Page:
- Abstract: Self-propelled bacteria are marvels of nature. If we can control their dynamics, we could use it to power microsystems of the future. Unfortunately, bacteria swim mostly randomly in isotropic liquids such as water. It is difficult to control their dynamics by factors other than transient gradients of nutrients; visual, acoustic and tactile communication channels that humans use to control large animals are not effective. To establish communication, we replace water with a water-based lyotropic liquid crystal, which couples propulsion of bacteria to the orientational order of the medium. The long-range orientational order of the liquid crystal can be designed as uniform or be pre-patterned into various structures by a plasmonic photoalignment technique . The preimposed patterns of liquid crystal orientation allow one to gain a significant control over the dynamics of bacteria, namely, their trajectories, polarity of swimming, spatial variation of concentration , and run-and-tumble behavior . Topological defects of integer strength serve either as attractors or repellents of bacteria, while defect pairs and patterns with broken left-right symmetry pump the bacterial flows along a preselected polar axis. The study of bacteria-liquid crystal system might result in approaches to harness the energy of collective motion for micro-robotic, biomechanical, and sensing devices, as well as micro-mixing and transport of micro-cargo. The work is supported by NSF grants DMR-1507637 and DMS-1729509.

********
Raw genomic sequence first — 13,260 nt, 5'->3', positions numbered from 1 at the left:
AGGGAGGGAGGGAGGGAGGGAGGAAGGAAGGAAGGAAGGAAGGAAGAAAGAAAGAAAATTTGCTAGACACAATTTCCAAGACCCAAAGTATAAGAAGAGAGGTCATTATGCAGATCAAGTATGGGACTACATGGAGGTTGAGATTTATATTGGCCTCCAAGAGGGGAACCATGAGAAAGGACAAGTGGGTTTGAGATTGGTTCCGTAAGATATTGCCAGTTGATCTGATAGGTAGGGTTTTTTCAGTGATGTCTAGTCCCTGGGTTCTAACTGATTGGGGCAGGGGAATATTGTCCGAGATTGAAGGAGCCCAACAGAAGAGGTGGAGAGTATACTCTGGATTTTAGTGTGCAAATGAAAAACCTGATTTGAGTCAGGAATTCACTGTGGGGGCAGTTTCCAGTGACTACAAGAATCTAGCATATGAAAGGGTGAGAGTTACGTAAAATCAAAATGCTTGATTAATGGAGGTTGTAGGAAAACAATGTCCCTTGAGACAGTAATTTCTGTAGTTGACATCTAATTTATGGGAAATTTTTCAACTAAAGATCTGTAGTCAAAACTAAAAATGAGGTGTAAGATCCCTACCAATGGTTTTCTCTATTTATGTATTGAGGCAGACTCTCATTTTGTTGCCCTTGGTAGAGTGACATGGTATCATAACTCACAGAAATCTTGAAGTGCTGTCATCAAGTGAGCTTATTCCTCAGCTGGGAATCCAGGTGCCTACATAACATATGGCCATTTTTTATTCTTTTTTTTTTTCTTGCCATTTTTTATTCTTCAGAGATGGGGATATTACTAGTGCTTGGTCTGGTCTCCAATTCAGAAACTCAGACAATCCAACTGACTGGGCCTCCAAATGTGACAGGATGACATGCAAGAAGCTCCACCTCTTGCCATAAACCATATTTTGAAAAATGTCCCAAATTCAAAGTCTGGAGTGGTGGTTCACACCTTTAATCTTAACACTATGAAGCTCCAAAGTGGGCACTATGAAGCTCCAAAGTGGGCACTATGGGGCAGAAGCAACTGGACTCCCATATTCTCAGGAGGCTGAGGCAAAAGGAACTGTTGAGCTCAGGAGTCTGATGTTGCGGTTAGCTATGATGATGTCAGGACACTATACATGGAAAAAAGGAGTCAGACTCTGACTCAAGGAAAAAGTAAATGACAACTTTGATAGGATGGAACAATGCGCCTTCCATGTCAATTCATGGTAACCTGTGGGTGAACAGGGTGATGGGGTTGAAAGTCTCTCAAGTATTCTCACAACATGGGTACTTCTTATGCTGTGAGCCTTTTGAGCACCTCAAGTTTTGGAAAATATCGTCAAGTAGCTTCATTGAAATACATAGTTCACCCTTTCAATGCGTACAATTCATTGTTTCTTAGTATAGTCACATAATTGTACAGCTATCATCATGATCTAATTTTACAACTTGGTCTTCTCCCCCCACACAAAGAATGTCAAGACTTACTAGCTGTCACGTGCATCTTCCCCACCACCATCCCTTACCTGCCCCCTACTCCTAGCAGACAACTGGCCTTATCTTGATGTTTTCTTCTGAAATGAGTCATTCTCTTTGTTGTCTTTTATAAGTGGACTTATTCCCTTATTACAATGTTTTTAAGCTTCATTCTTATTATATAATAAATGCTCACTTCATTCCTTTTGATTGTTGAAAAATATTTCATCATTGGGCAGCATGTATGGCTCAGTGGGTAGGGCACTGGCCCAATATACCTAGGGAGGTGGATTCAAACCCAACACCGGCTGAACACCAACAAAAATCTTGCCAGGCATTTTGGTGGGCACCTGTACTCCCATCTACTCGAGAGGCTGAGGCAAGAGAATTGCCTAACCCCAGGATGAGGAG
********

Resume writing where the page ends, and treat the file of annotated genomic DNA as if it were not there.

- Presenter: Sae Woo Nam, NIST
- Host: John Price
- Presenter: Krister Shalm, NIST
- Host: John Price
- Presenter: John Miao, University of California, Los Angeles
- Host: Margaret Murnane
March 28 — Spring Break; No Colloquium
- Presenter: Carlton Caves, University of New Mexico
- Host: Scott Diddams
- Presenter: Alain Aspect, Institut d’Optique Graduate School, Palaiseau
- Host: Jun Ye
- Presenter: Jun Ye, JILA, University of Colorado Boulder
- Presenter: Dan Goldman, Georgia Tech
- Host: Meredith Betterton
- Presenter: Colin Broholm, Johns Hopkins University
- Host: Dmitry Reznik
For more information about colloquia this semester, contact: John Price.